Absolutely. I mean, it all comes internally, right. That's your that's the work that we all have to do. I mean, for our for our families, right? I mean, for your your partner, your relationship there, for every of you, for everybody, if you're a leader, you know, we're all leaders, because we lead our families, we lead ourselves, but it shows up differently. I mean, your power shows up differently. When I say power, I'm not talking about, you know, demand like, well, I'm going to get you and Power is power is kindness, powers, empathy, you know, power is forgiveness. Right? That's, and those are our, that's where we're truly powerful. And that thing and so you had made a point earlier about, you know, when we get mad, you know, something happens to us, we start saying why? Why does happen to me? Well, and so, one of the great things we can do for ourselves to say forgive ourselves, but but be forgive the people around us, like whatever, whatever person that we thought did something to us, right? Forgive them. But the third thing is, and and this is where I thought about it. It's when we say why did this happen to me? Who are you talking to you? Well, that's your higher power. So we forget that we need to forgive our higher power, because that's part of it. Because if we say the thing, why did this happen to me? Then who are you accusing? Yeah, who are you blaming? Yeah. And so that's that, that power of forgiveness. I mean, truly, in all three aspects, like you haven't gotten through something until you've gotten all three of those aspects, truly forgiven. And that is part of like, being able to be present, being able to be the great leader that you want to be, right, being able to be a great parent, the great friend, whatever the great daughter, all of that comes into that.Amy Riley:
Yeah. Any guidance on how to forgive? I know that there's some areas in my life where it's easier or harder to forgive, and, and move forward in a productive way.Sherry Winn:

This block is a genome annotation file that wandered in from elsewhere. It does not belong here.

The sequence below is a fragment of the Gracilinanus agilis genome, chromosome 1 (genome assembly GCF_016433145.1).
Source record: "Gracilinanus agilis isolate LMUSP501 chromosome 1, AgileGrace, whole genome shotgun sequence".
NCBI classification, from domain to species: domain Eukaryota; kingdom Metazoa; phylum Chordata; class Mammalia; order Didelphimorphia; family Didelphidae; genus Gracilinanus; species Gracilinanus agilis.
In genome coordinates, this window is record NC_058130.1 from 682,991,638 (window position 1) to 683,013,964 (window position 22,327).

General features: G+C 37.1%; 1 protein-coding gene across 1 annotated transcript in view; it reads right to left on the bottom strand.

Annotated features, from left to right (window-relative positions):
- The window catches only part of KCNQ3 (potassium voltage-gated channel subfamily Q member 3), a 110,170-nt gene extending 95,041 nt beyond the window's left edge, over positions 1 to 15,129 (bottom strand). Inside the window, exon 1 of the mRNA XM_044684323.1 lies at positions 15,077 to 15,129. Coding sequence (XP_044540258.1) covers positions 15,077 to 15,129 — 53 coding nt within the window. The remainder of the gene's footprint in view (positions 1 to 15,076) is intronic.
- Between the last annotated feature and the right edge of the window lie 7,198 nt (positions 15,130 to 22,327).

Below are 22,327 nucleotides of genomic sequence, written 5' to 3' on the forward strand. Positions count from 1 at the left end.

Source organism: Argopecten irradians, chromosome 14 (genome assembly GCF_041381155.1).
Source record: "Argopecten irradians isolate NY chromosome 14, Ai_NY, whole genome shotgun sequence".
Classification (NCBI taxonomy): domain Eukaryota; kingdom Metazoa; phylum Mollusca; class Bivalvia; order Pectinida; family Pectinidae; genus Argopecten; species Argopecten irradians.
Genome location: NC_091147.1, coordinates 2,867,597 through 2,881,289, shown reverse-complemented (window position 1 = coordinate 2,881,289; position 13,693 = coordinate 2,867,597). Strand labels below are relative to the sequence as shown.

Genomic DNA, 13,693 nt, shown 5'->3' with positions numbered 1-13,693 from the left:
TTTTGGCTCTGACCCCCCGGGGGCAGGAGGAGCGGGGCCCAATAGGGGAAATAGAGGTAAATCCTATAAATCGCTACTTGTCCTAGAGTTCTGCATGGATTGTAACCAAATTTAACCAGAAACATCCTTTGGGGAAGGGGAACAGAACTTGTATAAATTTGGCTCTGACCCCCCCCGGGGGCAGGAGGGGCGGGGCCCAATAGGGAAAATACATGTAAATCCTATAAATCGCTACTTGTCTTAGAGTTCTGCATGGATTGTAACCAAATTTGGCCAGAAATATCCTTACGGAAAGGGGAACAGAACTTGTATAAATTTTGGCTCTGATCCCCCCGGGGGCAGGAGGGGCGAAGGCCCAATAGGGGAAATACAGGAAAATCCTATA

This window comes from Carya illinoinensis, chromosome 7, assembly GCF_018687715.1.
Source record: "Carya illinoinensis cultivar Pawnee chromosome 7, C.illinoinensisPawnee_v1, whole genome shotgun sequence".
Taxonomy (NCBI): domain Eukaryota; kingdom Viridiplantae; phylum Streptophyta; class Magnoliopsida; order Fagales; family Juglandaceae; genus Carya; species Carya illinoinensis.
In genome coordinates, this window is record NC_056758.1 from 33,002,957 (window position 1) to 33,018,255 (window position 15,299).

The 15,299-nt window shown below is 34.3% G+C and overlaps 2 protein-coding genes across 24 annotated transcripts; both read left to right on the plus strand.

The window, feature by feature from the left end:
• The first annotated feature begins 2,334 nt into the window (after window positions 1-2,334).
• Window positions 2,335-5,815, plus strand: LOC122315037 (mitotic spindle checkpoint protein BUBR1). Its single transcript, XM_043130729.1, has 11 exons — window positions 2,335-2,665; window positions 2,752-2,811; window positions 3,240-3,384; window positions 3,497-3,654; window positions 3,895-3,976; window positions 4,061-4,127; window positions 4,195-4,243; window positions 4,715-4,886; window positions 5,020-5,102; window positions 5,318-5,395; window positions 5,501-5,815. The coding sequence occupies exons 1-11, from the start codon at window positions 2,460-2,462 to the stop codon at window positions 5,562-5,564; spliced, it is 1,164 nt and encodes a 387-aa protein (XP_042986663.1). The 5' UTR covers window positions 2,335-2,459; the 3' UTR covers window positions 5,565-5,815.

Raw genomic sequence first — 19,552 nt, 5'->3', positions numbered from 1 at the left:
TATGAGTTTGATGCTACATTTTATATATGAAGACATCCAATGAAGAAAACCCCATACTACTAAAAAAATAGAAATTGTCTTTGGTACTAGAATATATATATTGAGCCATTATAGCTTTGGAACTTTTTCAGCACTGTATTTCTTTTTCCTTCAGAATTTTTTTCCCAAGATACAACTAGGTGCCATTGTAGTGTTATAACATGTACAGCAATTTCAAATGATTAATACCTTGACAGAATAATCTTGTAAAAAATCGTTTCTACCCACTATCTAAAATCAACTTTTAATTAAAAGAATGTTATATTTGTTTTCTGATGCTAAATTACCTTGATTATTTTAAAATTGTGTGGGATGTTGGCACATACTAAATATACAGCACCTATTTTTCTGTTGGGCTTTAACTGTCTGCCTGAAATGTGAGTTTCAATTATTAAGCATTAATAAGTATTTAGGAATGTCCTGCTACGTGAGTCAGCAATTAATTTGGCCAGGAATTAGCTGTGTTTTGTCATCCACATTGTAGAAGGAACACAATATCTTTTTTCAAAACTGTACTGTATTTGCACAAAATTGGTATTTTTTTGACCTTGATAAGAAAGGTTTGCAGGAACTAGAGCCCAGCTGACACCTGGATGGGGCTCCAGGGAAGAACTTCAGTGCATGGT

Oh, sure. Right. I mean, we all get stuck in that This shouldn't have happened. This was terrible. I can't believe that person to me, I can't you know. And I think when you look at it from a different perspective, so if you believe, I believe, like, the reason we came here, right, is that to evolve as human beings like we were meant to, to grow, and to learn and evolve, and so that we give our best to other people. Well, the reason events happened to us is so that we can learn, that's why they happen to us. So when, if you change one word, just one word, from, you know, this person did this to me, to this person did this for me. Everything shifts, right, so this shift becomes, you know, like, forgiving. For example, my mom, my mom has never said, I'm sorry, know what's right for the things that I perceive that she did wrong. Let me give you the list. No, but here's the difference. If I can fake that she really did it for me. So when she did something that gave me the experience, that helped me understand how the experience felt, and if I could then you know, learn from that and grow from that. She actually did something for me because she propelled me on a pathway to becoming a better human being. And so if you can look at it from that perspective, it's much easier, even if you are saying to your higher power, right. What did you do for me? How is this propelling me forward? What is the lesson here that I learned that's going to give more, you know, to in this lifetime, to me and to other people? What is it? What is it that you gave? And so now we've shifted that perspective. And once we shift the perspective, man, then we can really step into this opportunity to look at the other person and go, wow, wow, like without that lesson, I wouldn't be who I am today. Wow. Thank you.Amy Riley: